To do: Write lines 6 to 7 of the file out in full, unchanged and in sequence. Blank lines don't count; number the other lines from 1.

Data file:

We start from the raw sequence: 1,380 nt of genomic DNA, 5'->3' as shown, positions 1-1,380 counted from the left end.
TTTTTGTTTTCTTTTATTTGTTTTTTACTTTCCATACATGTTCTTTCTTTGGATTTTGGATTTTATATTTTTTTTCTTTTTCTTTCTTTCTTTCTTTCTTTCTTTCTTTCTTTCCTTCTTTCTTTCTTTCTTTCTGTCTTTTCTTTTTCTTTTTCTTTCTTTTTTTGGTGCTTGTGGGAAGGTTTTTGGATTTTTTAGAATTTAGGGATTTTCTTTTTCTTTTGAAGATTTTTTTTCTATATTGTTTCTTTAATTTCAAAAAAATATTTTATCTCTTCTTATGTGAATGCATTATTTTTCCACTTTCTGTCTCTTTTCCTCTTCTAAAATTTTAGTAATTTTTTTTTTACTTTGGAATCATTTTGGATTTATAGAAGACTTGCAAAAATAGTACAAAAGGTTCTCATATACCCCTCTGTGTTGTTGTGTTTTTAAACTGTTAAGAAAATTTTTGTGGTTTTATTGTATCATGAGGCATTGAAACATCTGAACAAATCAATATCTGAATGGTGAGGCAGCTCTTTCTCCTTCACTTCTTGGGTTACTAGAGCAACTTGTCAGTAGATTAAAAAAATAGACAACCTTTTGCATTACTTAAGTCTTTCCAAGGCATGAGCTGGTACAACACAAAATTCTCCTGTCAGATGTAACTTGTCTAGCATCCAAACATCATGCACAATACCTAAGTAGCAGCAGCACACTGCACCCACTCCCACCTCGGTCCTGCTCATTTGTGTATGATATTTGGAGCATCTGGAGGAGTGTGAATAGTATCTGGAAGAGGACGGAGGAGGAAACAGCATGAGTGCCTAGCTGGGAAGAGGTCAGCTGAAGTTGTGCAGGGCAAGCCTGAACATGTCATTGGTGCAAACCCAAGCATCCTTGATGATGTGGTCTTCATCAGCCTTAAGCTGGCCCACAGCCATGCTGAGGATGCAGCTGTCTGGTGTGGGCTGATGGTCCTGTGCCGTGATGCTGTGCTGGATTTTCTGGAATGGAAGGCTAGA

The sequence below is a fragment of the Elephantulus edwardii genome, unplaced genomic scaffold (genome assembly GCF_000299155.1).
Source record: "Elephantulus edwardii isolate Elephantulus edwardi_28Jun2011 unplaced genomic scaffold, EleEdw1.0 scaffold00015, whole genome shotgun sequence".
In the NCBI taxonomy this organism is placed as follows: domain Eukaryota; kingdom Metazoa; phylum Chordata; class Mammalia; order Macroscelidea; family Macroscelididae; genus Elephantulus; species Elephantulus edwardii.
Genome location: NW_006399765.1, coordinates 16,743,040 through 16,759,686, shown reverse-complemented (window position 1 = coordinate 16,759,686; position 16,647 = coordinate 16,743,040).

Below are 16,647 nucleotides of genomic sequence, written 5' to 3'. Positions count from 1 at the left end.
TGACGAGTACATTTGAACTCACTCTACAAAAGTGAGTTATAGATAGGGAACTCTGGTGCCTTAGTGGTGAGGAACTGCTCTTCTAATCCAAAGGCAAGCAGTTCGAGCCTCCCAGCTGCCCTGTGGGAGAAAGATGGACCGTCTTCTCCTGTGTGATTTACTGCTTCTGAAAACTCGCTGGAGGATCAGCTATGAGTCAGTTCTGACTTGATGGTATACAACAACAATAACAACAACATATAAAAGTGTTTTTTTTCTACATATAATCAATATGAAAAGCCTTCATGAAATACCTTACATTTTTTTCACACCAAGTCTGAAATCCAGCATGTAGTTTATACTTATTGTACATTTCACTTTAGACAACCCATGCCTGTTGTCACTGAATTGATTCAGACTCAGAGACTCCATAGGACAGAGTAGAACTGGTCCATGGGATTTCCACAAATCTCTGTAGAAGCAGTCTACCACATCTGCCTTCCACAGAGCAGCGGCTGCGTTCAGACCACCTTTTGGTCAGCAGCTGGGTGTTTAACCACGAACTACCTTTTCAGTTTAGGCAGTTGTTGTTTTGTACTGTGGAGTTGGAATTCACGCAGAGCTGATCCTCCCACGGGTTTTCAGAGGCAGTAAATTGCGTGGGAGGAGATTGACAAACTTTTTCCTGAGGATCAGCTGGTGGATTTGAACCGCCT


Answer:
Genome location: NW_006399765.1, coordinates 16,743,040 through 16,759,686, shown reverse-complemented (window position 1 = coordinate 16,759,686; position 16,647 = coordinate 16,743,040).

Below are 16,647 nucleotides of genomic sequence, written 5' to 3'. Positions count from 1 at the left end.